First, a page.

Oeno-File, the Wine & Gastronomy Column

by Frank Ward

FINESSE – WHAT IS IT?

March 2016.

a

Finesse is as rare and elusive as truffles.

a

It is also extremely difficult to define, yet the word is absolutely the mot juste when it comes to certain wines. And those wines, I would argue, are as perfect as humans – and nature – can make them.

a

Dictionary definitions of finesse are imprecise, especially when it comes to finesse in wine: “delicacy” and “subtlety” crop up often but that’s only part of the picture. The great Emile Peynaud defined it as follows: “Finesse is the sum total of qualities which go to make up a fine wine; it is distinguished by the delicacy of its aromatic savour, the appeal of its bouquet, its clarity of taste and colour and its overall perfection”.

a

For me, “overall perfection” comes closest.

a

I’ve heard many wine producers refer to one and the same wine as having “elegance and finesse”. In my view, when a wine is said to possess both qualities, the use of “elegance” amounts to tautology. Elegance, I would argue, is a quality often found in wines that are fine but not complete wines. It’s a bit like the difference between “clean” and “pure”.

a

An elegant wine may lack a little body or concentration, for example, and yet still be elegant; or it may be corpulent yet still have allure. Just as an overweight human, ungainly in repose, can show true elegance and verve on a dance floor.

a

As I see it, no wine with true finesse lacks anything at all, as such a wine is, almost by definition, a complete wine. Furthermore, I’d argue that a wine with finesse possesses every good quality to an optimal degree: colour, aroma, body, texture, flavour, aftertaste, and overall harmony. Only then can any wine be said to have finesse.

a

You won’t find finesse in any wine that’s overly tannic, acidic, or alcoholic, or one that’s over-extracted; or dilute, flimsy, rustic, alcoholic, excessively sugary, or lacking body. In short, a flawless wine. And shorter still: a wine that has finesse.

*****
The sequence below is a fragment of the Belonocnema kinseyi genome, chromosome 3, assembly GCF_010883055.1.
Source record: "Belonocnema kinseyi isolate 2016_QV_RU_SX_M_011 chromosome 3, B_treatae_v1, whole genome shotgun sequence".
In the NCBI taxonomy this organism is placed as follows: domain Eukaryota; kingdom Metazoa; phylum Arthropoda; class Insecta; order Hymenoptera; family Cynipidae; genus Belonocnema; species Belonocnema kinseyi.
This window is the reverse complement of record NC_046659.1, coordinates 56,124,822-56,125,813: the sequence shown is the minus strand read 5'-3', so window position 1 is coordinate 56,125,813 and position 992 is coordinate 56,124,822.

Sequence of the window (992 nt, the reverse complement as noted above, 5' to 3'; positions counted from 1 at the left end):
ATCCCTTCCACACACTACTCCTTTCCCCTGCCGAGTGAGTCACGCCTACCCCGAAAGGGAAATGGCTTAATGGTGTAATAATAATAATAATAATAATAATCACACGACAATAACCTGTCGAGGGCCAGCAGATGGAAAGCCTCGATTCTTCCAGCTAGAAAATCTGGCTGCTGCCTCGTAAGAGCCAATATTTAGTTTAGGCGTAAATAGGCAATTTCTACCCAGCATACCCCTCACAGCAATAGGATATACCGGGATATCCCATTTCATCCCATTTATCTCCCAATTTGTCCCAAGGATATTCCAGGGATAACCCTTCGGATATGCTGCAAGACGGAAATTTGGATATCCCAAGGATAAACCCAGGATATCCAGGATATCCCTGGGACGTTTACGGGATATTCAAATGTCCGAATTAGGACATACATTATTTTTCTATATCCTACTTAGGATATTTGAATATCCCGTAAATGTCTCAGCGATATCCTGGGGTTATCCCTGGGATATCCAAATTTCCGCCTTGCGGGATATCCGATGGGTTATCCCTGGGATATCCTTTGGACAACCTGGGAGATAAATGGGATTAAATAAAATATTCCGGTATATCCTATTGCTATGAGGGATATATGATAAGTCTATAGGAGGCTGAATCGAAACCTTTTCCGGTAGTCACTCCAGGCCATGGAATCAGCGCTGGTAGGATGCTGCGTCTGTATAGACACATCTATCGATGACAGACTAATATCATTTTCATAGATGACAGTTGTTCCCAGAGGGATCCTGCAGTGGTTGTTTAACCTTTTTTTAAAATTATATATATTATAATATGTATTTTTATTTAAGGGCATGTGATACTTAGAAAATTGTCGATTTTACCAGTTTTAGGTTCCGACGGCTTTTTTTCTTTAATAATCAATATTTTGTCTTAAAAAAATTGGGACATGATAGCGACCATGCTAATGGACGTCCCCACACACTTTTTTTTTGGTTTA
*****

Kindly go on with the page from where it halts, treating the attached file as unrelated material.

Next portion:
a

The late Louis Jaboulet, who fashioned dozens of fabulous vintages of Hermitage La Chapelle, once remarked to me: “You only get finesse in wines that are made from a single grape variety”. When asked to be more specific, he cited Burgundy by name (but I knew damned well that he was also thinking of the Hermitages his famous firm had been making for decades).

a

Though I did know what he meant – a single grape is more likely to give a wine of velvety texture and great subtlety – surely an indispensable quality in a wine with finesse – than one made from a blend of different varieties.

a

But even that wasn’t the whole story: lots of clarets show finesse, but on the whole they need more time to mature than any other red wine. I was able to think of several great clarets that had all the finesse one could wish for. When I mentioned red Bordeaux to him, however, he claimed never to have tasted one that truly had finesse. He asked me to name one. “Mouton-Rothschild and Latour 1949,” I replied (I could have named many others).

a

Sadly, he’d tasted neither so I was unable to prove my point. But as we were drinking the glorious 1972 Hermitage La Chapelle at that particular moment, it didn’t seem to matter all that much!

a

a

© Frank Ward 2016

a a

Advertisements